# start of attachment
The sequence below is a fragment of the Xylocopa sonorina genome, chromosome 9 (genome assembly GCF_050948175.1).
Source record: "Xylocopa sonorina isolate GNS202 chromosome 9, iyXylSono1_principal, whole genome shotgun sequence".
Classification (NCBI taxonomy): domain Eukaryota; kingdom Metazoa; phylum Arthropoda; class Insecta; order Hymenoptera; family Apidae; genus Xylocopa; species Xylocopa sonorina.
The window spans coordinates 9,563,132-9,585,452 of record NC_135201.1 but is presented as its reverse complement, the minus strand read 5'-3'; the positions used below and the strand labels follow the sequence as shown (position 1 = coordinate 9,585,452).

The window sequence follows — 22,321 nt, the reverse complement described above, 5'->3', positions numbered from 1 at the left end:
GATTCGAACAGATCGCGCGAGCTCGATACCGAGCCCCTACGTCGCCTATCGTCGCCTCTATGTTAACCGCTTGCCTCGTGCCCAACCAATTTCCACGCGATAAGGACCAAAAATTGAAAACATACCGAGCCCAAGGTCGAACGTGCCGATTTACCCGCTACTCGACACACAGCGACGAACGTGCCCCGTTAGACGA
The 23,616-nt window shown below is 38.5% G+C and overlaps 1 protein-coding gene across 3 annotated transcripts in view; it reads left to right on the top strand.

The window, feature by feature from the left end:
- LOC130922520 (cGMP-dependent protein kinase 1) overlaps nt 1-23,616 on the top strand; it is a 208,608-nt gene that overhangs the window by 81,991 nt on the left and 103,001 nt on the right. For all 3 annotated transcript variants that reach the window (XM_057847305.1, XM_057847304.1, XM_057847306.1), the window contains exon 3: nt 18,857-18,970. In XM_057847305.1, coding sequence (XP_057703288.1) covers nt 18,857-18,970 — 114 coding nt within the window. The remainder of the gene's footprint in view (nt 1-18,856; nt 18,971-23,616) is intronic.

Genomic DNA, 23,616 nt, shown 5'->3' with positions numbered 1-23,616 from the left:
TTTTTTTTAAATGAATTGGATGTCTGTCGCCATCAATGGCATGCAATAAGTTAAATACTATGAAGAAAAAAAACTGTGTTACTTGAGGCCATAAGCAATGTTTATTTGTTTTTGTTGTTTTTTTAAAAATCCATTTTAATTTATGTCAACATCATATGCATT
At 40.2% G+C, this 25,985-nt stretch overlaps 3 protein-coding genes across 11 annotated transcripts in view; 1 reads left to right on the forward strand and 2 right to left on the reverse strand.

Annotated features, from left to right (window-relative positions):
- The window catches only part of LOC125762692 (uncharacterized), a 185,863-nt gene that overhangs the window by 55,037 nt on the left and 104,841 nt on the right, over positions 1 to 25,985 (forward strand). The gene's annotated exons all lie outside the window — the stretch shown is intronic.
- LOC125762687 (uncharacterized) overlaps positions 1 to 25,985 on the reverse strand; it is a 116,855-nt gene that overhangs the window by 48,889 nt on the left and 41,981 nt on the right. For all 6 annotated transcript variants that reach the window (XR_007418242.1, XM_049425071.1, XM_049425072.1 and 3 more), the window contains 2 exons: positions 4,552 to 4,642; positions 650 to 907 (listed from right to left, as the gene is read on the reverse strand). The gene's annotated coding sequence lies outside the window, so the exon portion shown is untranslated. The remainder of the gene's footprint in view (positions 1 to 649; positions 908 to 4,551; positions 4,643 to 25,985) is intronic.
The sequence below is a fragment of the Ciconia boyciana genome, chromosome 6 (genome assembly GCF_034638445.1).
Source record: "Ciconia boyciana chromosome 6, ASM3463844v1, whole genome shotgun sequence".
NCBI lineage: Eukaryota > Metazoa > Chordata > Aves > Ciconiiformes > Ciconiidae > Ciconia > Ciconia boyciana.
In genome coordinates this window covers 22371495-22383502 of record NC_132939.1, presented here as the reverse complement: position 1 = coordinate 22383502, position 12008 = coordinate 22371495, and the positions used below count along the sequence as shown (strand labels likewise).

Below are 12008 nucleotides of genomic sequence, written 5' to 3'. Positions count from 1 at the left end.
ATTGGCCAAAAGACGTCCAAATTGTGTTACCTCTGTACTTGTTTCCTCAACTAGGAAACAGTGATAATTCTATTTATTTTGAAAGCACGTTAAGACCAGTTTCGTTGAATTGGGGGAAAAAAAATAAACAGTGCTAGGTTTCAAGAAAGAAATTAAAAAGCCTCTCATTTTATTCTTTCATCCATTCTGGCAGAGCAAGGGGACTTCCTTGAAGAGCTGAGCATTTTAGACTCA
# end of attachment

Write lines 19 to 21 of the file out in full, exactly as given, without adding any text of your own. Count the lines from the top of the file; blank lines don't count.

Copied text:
In genome coordinates this window covers 22371495-22383502 of record NC_132939.1, presented here as the reverse complement: position 1 = coordinate 22383502, position 12008 = coordinate 22371495, and the positions used below count along the sequence as shown (strand labels likewise).

Below are 12008 nucleotides of genomic sequence, written 5' to 3'. Positions count from 1 at the left end.
ATTGGCCAAAAGACGTCCAAATTGTGTTACCTCTGTACTTGTTTCCTCAACTAGGAAACAGTGATAATTCTATTTATTTTGAAAGCACGTTAAGACCAGTTTCGTTGAATTGGGGGAAAAAAAATAAACAGTGCTAGGTTTCAAGAAAGAAATTAAAAAGCCTCTCATTTTATTCTTTCATCCATTCTGGCAGAGCAAGGGGACTTCCTTGAAGAGCTGAGCATTTTAGACTCA